Picasso used the Minotaur as a symbol for his own beastly manliness. In his etching series Vollard Suite, he depicts himself as a Minotaur, symbolizing his aggression, his sexuality and his harshness. Nonna builds further on this interpretation of the Minotaur. If we look at him as a symbol for so-called manliness, or even toxic masculinity, we can also see the complexity and tragedy of this mythical figure. After all, even though he was strong and fearful (feared?), the Minotaur might actually be one of the most tragic figures in Greek mythology: he was the offspring of a sexual union that was devised out of revenge, and he could not help his aggressive and beastly nature. He spent his miserable and lonely days dwelling in a dark labyrinth, filled with his own filth and the bones of the frightened young people he ate. There are some versions of the myth that say he even begged Theseus to kill him. Is this Minotaur perhaps deserving of our sympathy? Pondering this question encourages us to reflect on the nature of masculinity and the way societies, ancient and modern, impress their ideas about it on us.
Text by Maarten van Houte
Well… She Shouldn’t Have Been Naked
Everyone knows Medusa, but hardly anyone knows how she became the infamous snake-haired Gorgon whose terrible appearance would instantly petrify anyone looking at her. According to the poet Ovid, Medusa was not born a monster, but turned into one because she was at the wrong place at the wrong time with the wrong god. She was a beautiful young woman, serving as a priestess to the goddess Athena. One day, Medusa caught the eye of Poseidon, and the god of the sea immediately went on to rape her in the temple of Athena. Being a chaste goddess, Athena averted her eyes from this brutal act of her uncle, and afterward directed her fury not at him but at Medusa, changing her beautiful locks of hair into a writhing mass of snakes.
Raped and deformed, Medusa’s suffering did not end there, either, as she was now considered to be dangerous and fair game to wannabe monster-slaying heroes. Perseus was one of those, and he had no qualms cutting off her head while she was asleep and then using it to turn his enemies to stone, before gifting it to Athena who would carry it around to terrify all who dared to stand against her.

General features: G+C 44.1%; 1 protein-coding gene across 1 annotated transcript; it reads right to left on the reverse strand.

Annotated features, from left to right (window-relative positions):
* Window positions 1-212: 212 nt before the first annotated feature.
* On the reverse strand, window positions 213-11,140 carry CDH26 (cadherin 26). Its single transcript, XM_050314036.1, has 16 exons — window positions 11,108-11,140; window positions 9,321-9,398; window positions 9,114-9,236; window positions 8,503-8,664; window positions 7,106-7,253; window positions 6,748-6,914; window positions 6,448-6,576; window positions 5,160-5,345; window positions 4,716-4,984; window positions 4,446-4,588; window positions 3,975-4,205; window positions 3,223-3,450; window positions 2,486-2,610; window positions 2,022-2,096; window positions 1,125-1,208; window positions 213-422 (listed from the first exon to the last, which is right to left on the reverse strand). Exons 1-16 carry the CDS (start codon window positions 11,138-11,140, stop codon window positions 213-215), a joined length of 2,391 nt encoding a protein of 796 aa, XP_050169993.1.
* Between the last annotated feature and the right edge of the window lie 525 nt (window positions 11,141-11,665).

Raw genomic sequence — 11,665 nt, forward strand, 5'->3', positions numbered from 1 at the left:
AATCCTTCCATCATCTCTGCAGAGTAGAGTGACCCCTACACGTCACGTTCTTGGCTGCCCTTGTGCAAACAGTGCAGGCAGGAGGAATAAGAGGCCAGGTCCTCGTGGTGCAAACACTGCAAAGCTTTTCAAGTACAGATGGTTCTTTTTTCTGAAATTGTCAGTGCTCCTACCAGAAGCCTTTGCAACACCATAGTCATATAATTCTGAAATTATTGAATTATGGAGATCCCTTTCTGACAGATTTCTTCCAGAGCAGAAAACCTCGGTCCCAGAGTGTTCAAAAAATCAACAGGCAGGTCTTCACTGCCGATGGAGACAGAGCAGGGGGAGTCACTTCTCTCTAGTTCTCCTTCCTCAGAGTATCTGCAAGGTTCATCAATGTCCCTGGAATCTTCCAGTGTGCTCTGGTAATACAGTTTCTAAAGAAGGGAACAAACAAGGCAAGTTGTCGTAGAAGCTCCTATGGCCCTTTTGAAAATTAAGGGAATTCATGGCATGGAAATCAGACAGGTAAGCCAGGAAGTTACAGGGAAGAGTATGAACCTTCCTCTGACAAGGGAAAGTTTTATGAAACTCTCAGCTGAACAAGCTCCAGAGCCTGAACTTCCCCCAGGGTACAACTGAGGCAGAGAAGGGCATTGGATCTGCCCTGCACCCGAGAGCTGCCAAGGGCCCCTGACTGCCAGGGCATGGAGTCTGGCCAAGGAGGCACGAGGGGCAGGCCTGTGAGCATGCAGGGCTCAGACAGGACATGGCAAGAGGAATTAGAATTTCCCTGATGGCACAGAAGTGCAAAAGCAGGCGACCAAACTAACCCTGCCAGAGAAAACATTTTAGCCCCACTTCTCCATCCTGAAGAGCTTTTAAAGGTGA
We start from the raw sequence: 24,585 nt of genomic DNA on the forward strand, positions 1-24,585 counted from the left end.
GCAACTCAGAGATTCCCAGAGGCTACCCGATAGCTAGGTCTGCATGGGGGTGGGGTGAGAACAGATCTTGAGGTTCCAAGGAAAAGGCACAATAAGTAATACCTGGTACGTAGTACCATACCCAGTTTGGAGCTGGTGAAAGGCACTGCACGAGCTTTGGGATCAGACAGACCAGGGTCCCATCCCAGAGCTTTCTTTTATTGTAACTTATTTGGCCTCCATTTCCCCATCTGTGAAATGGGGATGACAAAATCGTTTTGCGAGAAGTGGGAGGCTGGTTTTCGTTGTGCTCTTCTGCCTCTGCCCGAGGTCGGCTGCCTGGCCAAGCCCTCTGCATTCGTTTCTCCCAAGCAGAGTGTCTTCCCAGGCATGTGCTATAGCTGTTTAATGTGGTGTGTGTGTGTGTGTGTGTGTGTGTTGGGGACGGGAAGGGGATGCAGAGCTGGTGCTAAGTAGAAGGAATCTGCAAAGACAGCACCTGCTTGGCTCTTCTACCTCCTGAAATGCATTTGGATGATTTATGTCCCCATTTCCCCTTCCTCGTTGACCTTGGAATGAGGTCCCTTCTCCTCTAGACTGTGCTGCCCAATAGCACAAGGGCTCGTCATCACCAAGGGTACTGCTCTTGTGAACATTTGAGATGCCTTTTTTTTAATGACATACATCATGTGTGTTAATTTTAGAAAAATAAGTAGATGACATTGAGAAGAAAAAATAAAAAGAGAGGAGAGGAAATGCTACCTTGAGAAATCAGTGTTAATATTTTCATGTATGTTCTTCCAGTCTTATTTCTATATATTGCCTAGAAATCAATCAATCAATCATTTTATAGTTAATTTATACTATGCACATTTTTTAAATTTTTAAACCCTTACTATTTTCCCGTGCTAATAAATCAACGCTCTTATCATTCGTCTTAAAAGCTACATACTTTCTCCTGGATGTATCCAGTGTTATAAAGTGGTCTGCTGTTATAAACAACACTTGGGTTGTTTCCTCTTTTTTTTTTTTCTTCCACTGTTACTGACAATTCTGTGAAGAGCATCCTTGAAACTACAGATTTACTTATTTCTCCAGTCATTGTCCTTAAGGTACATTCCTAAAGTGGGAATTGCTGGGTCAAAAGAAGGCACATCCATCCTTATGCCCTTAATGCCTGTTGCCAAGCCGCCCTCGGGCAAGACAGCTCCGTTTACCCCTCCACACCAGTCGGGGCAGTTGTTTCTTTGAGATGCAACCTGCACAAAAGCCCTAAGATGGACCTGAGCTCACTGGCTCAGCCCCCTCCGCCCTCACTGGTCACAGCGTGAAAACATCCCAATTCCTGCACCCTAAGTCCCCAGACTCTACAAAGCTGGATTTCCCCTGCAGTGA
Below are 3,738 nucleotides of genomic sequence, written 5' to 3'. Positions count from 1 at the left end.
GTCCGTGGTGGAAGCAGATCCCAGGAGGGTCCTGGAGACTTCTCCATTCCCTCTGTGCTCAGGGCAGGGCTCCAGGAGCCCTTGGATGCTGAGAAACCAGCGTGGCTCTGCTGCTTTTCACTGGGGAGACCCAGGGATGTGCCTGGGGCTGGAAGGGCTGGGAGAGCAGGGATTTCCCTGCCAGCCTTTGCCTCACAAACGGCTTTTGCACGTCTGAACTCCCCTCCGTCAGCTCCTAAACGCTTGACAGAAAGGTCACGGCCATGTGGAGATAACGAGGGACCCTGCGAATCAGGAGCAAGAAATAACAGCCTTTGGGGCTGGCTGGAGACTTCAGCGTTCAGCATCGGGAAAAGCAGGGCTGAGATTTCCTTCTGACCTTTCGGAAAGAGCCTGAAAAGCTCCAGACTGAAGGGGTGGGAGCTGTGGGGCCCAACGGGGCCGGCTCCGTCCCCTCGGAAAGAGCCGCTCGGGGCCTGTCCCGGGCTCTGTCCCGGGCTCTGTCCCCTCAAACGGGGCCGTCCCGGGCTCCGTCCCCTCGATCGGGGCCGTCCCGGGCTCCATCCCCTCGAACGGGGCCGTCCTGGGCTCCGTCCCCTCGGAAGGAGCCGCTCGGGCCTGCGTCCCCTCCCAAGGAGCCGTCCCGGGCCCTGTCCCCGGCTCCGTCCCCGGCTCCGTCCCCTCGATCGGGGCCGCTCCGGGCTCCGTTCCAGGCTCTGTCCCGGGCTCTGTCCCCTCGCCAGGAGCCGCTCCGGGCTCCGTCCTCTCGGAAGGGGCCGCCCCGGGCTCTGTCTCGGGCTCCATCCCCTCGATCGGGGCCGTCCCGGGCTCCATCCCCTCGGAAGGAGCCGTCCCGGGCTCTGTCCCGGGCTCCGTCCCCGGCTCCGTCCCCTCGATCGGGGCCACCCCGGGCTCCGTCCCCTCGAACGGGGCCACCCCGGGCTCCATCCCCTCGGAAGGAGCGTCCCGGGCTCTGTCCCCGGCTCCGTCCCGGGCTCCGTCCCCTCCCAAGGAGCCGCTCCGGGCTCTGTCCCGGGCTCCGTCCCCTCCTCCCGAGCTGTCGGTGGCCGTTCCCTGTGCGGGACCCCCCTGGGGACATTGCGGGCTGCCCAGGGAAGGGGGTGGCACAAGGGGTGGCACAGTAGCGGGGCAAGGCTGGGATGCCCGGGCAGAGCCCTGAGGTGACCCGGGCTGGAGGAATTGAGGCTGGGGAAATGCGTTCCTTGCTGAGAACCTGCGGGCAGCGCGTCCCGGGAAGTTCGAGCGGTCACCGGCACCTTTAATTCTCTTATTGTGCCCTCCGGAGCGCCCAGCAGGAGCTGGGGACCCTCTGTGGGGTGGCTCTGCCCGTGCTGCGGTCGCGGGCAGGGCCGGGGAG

This ancient origin story might shock us. Of all those involved, how could Medusa be the one that actually gets blamed and punished for the crime inflicted upon her? Why did Athena look away, instead of stopping Poseidon and blaming him for raping Medusa? Looking at our modern day society, however, we can see the same phenomenon, called victim blaming, rearing its ugly head. Victims, mostly but not exclusively women, are often blamed and shamed for the sexual intimidation or assault they suffer at the hands of (mostly) men: “Maybe Medusa should not have worn such a short skirt. Maybe Medusa could have just said no to Poseidon. Maybe… etc.” Medusa’s story shows us the senselessness and callousness of these reponses, and Nonna’s vase shows what happens when we project the ugliness of sexual violence on its victims.
Text by Maarten van Houte
Zeus was the chief or king of all the gods on Mount Olympus, and was the god of the sky, of thunder, and of justice, wielding his thunderbolt as a warning and weapon against all transgressors of the law. Due to his supreme power and wisdom, the ancient Greeks believed that Zeus kept a close eye on human behaviour and would readily punish wrongdoers. At the same time, however, Zeus himself had a darker side as well and seemed to regard himself as being above the laws he imposed on others.
Zeus is well known, e.g., for his constant infidelity towards his wife, Hera. Whenever a mortal, half-god or goddess would catch his eye, he would do everything to make them his - with or without consent and without any consideration of others’ wellbeing. He transformed himself into a bull, a swan, a satyr, or even a woman’s husband, to get his way.
One particular story of Zeus’ conquests-through-transformation is that of Danaë. Danaë was the daughter of Acrisius, the king of Argos. Acrisius was prophesied to be killed by the hand of his daughter’s son and, fearful of this fate, decided to imprison and guard Danaë so she would never bear any children. Unfortunately for him, Danaë attracted the interest of Zeus, and even though she was locked in a bronze dungeon with no entrance, Zeus would and could not be denied. Turning himself into a rain shower of gold, he infiltrated Danae’s cell from the roof and got her pregnant with a son.
Even though Zeus essentially rapes Danaë, and all the other women and boys he desires as well, the paintings and statues that depict these stories often show a seemingly happy and peaceful, or even romantic scene, as if nobody wanted to show, or see, the actual brutality of Zeus’s actions. To this day, unfortunately, men in power still get away with all kinds of (sexual) misconduct: Donald Trump may not be in the running for supreme divinity (though he might disagree with that), but his misogynist and sexist behaviour has not stood in the way of him getting elected to the US presidency. Nonna shows the crudeness and egotistical nature of such behaviour by depicting Zeus’ impregnation of Danaë as a golden shower in another, more metaphorical, sense of the term.
Text by Maarten van Houte